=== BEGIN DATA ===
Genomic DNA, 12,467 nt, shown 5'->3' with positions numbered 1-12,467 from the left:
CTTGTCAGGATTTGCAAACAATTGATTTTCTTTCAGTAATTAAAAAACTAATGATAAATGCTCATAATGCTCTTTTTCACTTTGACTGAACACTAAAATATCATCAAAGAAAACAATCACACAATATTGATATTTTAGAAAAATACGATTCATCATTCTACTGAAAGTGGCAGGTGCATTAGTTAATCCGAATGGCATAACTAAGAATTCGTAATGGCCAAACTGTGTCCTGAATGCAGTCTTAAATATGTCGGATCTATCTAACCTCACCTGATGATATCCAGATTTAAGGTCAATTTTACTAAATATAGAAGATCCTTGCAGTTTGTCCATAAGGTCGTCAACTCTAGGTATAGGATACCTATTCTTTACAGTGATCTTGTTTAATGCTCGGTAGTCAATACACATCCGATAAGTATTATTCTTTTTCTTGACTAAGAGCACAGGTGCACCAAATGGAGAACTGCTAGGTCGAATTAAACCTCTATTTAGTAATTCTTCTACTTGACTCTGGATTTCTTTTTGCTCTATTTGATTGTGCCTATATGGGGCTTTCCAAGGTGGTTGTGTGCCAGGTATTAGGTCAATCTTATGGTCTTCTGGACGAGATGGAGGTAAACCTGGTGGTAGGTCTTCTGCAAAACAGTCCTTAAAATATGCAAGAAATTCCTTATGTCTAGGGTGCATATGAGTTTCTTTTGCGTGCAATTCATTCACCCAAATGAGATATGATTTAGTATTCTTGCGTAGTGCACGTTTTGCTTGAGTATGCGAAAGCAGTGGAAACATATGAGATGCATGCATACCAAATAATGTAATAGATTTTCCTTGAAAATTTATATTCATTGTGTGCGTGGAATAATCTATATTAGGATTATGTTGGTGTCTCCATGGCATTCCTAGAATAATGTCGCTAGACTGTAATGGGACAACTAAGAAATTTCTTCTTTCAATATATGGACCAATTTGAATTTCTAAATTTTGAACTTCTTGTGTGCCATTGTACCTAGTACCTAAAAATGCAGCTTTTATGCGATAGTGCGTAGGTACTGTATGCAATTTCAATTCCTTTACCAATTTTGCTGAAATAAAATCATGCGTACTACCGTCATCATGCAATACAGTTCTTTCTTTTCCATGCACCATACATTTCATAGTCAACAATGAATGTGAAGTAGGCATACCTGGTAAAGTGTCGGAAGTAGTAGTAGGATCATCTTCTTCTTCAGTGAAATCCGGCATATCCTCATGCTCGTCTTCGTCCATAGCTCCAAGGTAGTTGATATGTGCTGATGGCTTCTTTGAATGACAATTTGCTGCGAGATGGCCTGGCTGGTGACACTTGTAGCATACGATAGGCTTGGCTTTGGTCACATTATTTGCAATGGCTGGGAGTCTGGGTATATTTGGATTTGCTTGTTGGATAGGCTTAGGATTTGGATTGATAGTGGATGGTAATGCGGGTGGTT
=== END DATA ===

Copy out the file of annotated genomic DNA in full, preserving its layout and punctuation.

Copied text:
Genomic DNA, 12,467 nt, shown 5'->3' with positions numbered 1-12,467 from the left:
CTTGTCAGGATTTGCAAACAATTGATTTTCTTTCAGTAATTAAAAAACTAATGATAAATGCTCATAATGCTCTTTTTCACTTTGACTGAACACTAAAATATCATCAAAGAAAACAATCACACAATATTGATATTTTAGAAAAATACGATTCATCATTCTACTGAAAGTGGCAGGTGCATTAGTTAATCCGAATGGCATAACTAAGAATTCGTAATGGCCAAACTGTGTCCTGAATGCAGTCTTAAATATGTCGGATCTATCTAACCTCACCTGATGATATCCAGATTTAAGGTCAATTTTACTAAATATAGAAGATCCTTGCAGTTTGTCCATAAGGTCGTCAACTCTAGGTATAGGATACCTATTCTTTACAGTGATCTTGTTTAATGCTCGGTAGTCAATACACATCCGATAAGTATTATTCTTTTTCTTGACTAAGAGCACAGGTGCACCAAATGGAGAACTGCTAGGTCGAATTAAACCTCTATTTAGTAATTCTTCTACTTGACTCTGGATTTCTTTTTGCTCTATTTGATTGTGCCTATATGGGGCTTTCCAAGGTGGTTGTGTGCCAGGTATTAGGTCAATCTTATGGTCTTCTGGACGAGATGGAGGTAAACCTGGTGGTAGGTCTTCTGCAAAACAGTCCTTAAAATATGCAAGAAATTCCTTATGTCTAGGGTGCATATGAGTTTCTTTTGCGTGCAATTCATTCACCCAAATGAGATATGATTTAGTATTCTTGCGTAGTGCACGTTTTGCTTGAGTATGCGAAAGCAGTGGAAACATATGAGATGCATGCATACCAAATAATGTAATAGATTTTCCTTGAAAATTTATATTCATTGTGTGCGTGGAATAATCTATATTAGGATTATGTTGGTGTCTCCATGGCATTCCTAGAATAATGTCGCTAGACTGTAATGGGACAACTAAGAAATTTCTTCTTTCAATATATGGACCAATTTGAATTTCTAAATTTTGAACTTCTTGTGTGCCATTGTACCTAGTACCTAAAAATGCAGCTTTTATGCGATAGTGCGTAGGTACTGTATGCAATTTCAATTCCTTTACCAATTTTGCTGAAATAAAATCATGCGTACTACCGTCATCATGCAATACAGTTCTTTCTTTTCCATGCACCATACATTTCATAGTCAACAATGAATGTGAAGTAGGCATACCTGGTAAAGTGTCGGAAGTAGTAGTAGGATCATCTTCTTCTTCAGTGAAATCCGGCATATCCTCATGCTCGTCTTCGTCCATAGCTCCAAGGTAGTTGATATGTGCTGATGGCTTCTTTGAATGACAATTTGCTGCGAGATGGCCTGGCTGGTGACACTTGTAGCATACGATAGGCTTGGCTTTGGTCACATTATTTGCAATGGCTGGGAGTCTGGGTATATTTGGATTTGCTTGTTGGATAGGCTTAGGATTTGGATTGATAGTGGATGGTAATGCGGGTGGTT